There may be no more painful oxymoron than "feminist comedians." MTV flash-in-the-pan Sarah Silverman and "Daily Show" co-creator Lizz Winstead teamed up in New York City on November 18 for a telethon to fund abortions in Texas via NARAL Pro-Choice America.
Think Jerry's kids, except instead of saving the children, the unborn are eliminated. They call that "reproductive justice."
If NFL owners and players wanted to dismiss the racially charged hazing of Miami Dolphins offensive lineman Jonathan Martin as Fun With Rookies, they better be prepared for the media nerds who want to destroy the popularity of football so it sinks to the cultural level of boxing.
On Wednesday’s Morning Edition, NPR set loose its sports commentator Frank Deford to tell parents not to let their boys (or girls) play football, because it can “damage your soul as well as your brain”:
Friday's All Things Considered made it clear that NPR is not just one-sided when it comes to the domestic agenda of left-wing homosexual activists, but it also slants toward them with foreign issues. Correspondent Michele Kelemen boosted a collaboration between visiting members of the "Rakurs" LGBT group from Russia and their American counterparts in Washington, DC and Maine.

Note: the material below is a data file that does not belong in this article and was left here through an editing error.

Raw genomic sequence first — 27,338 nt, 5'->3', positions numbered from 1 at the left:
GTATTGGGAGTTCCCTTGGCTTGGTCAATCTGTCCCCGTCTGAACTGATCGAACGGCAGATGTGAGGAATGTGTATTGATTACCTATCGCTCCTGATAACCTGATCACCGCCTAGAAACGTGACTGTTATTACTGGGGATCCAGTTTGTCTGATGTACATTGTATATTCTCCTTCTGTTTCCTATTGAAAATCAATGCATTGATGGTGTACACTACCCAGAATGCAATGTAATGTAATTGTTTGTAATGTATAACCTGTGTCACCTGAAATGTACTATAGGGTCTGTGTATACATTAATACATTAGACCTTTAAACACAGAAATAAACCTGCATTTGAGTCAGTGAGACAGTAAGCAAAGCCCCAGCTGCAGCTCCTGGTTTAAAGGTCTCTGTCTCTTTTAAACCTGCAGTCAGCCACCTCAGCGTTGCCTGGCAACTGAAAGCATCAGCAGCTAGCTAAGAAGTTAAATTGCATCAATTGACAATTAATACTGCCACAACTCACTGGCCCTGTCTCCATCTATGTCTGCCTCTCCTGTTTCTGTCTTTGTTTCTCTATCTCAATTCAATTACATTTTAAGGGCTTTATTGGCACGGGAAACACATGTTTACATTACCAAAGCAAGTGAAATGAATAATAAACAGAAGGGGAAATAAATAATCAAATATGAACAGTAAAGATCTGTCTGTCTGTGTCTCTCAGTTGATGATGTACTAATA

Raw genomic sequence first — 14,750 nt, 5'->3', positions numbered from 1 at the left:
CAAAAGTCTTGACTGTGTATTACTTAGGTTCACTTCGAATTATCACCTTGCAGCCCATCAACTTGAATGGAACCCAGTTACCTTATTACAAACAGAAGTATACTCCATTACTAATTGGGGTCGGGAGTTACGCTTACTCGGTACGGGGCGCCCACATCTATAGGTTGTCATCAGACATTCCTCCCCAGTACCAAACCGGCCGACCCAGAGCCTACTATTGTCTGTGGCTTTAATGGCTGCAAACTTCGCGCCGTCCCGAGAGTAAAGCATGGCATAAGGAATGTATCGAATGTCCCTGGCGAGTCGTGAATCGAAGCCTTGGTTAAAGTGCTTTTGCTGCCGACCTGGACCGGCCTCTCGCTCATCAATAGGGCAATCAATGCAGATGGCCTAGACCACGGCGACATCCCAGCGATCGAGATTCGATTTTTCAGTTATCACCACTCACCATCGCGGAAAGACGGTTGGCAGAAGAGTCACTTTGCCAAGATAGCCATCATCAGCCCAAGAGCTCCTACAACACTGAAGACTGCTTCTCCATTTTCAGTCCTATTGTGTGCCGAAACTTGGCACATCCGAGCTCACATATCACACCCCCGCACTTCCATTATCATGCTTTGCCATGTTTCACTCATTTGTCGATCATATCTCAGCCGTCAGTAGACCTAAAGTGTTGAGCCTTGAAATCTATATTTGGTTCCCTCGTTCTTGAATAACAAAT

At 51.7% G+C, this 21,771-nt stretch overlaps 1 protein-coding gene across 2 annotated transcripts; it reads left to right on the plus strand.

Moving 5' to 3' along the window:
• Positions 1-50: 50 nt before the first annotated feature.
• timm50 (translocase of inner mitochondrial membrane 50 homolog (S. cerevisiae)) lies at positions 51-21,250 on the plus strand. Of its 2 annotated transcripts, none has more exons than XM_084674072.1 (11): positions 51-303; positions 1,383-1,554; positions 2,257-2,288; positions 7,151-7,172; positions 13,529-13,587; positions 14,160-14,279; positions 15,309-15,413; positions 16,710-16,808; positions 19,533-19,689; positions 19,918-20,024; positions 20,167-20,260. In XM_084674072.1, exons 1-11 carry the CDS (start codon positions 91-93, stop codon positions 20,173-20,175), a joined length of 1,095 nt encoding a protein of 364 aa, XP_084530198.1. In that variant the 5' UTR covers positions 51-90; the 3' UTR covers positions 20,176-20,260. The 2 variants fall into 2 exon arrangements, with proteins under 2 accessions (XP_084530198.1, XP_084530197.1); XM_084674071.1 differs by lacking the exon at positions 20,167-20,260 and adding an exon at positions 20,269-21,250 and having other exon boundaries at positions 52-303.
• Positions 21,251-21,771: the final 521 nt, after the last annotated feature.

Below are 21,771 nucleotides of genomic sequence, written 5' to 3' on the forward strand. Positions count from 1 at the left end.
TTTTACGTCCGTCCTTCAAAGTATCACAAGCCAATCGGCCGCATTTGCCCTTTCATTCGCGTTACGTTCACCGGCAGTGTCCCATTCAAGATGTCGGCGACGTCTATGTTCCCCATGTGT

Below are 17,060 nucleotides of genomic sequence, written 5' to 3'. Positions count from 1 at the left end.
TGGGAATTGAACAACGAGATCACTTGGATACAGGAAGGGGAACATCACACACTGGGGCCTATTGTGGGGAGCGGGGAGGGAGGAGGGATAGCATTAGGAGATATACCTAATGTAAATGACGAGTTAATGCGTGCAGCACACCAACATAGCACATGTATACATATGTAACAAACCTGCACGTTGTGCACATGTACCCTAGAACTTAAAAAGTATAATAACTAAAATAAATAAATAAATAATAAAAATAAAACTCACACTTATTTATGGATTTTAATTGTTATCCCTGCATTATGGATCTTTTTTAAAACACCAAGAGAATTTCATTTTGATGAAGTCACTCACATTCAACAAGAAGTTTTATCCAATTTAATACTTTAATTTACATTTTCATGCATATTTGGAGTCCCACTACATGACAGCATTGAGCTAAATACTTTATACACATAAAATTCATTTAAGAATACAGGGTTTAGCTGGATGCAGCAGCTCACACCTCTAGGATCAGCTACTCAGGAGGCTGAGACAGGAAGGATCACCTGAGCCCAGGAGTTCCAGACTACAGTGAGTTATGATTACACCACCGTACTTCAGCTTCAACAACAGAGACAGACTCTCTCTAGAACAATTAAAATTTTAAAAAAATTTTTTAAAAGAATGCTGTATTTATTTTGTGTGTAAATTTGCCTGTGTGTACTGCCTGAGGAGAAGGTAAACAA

Kelemen zeroed in on the testimony of one Rakurs member who lamented how the Russian city of Arkhangelsk has supposedly turned from a place "open to different views and trends" to a "stronghold of traditional values and religious beliefs in the Russian north".
On Wednesday’s NBC Nightly News and Thursday’s Today, NBC hyped the notion that Palestinian guerrilla leader Yasser Arafat “may have” been assassinated by poisoning. They let Palestinians accuse Israel, and bizarrely suggested only Israel “considered” Arafat a terrorist (forgetting decades where the U.S. officially agreed).
There was no NBC update Friday when NPR’s All Things Considered reported the Palestinian Authority released a separate Russian study that did not confirm the notion of poisoning with Polonium-210. NBC didn’t offer any journalist or government official who disagreed with the pro-Arafat line:
NPr headlines in the Bush years were in a different spirit, such as this beaut: “Naomi Wolf Likens Bush to Hitler.” The happy talker on this forget-lousy-polls story was NPR’s Ari Shapiro, who just left the Obama White House beat:
The latest and greatest Obama scandal is the disastrous Obamacare rollout, but it has something in common with all the others (besides Obama knew nothing). Some journalists are still brazenly trying to deny against all evidence that this scandal has any substance at all.